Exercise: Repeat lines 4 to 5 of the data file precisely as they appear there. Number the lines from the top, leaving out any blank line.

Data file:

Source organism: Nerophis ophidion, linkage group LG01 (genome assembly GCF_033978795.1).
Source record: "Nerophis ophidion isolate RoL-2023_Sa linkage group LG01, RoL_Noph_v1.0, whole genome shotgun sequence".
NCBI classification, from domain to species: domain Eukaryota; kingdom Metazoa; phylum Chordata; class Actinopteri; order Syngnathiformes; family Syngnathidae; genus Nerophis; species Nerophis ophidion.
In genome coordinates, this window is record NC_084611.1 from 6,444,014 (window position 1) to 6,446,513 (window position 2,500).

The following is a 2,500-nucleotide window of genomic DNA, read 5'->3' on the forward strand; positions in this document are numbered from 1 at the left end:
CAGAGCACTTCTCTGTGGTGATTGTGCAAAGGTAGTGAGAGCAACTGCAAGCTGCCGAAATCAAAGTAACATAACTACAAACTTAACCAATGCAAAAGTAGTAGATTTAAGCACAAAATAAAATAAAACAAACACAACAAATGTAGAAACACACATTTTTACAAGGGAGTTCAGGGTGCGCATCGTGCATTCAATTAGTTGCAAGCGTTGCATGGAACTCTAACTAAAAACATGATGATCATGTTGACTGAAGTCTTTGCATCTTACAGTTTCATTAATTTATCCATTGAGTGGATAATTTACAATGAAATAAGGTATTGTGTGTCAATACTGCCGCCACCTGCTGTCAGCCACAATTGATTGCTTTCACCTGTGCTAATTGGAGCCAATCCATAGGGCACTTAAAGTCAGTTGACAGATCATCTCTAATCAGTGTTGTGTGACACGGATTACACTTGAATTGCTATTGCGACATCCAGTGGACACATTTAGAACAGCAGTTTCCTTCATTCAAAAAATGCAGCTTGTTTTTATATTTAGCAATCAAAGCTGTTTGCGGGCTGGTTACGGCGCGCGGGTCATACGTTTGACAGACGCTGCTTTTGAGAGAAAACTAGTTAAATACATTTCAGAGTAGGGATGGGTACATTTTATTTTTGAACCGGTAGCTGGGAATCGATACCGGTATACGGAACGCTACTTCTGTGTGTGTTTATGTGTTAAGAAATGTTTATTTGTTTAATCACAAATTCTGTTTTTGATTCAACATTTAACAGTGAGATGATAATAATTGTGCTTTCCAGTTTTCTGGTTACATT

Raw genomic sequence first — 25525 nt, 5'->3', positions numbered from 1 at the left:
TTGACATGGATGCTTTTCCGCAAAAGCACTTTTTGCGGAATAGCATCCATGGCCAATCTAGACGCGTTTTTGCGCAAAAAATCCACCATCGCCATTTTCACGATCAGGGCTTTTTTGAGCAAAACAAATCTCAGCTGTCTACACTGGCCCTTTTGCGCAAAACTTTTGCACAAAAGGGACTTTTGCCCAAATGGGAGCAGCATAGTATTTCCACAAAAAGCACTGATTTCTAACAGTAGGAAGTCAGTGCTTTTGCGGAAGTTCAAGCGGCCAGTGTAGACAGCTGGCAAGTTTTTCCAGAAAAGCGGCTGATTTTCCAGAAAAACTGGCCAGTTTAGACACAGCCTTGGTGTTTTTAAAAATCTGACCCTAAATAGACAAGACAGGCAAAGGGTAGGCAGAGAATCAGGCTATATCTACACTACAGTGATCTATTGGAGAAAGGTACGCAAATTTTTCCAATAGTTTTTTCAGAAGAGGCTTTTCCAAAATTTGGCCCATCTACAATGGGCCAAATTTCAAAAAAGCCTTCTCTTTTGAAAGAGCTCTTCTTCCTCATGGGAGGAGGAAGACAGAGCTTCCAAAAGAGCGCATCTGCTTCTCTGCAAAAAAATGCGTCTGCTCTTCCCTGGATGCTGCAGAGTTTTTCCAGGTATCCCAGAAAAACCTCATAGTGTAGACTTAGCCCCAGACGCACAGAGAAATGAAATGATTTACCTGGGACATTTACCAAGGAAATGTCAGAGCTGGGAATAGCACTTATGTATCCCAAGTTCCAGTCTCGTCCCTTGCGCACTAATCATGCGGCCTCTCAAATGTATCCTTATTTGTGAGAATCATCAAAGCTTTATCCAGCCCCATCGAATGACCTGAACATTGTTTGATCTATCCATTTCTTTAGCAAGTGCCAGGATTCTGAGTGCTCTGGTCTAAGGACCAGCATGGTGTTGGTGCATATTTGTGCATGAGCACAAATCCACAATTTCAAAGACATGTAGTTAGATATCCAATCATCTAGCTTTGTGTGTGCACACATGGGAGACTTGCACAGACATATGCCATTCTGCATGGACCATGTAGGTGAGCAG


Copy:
In genome coordinates, this window is record NC_084611.1 from 6,444,014 (window position 1) to 6,446,513 (window position 2,500).

The following is a 2,500-nucleotide window of genomic DNA, read 5'->3' on the forward strand; positions in this document are numbered from 1 at the left end: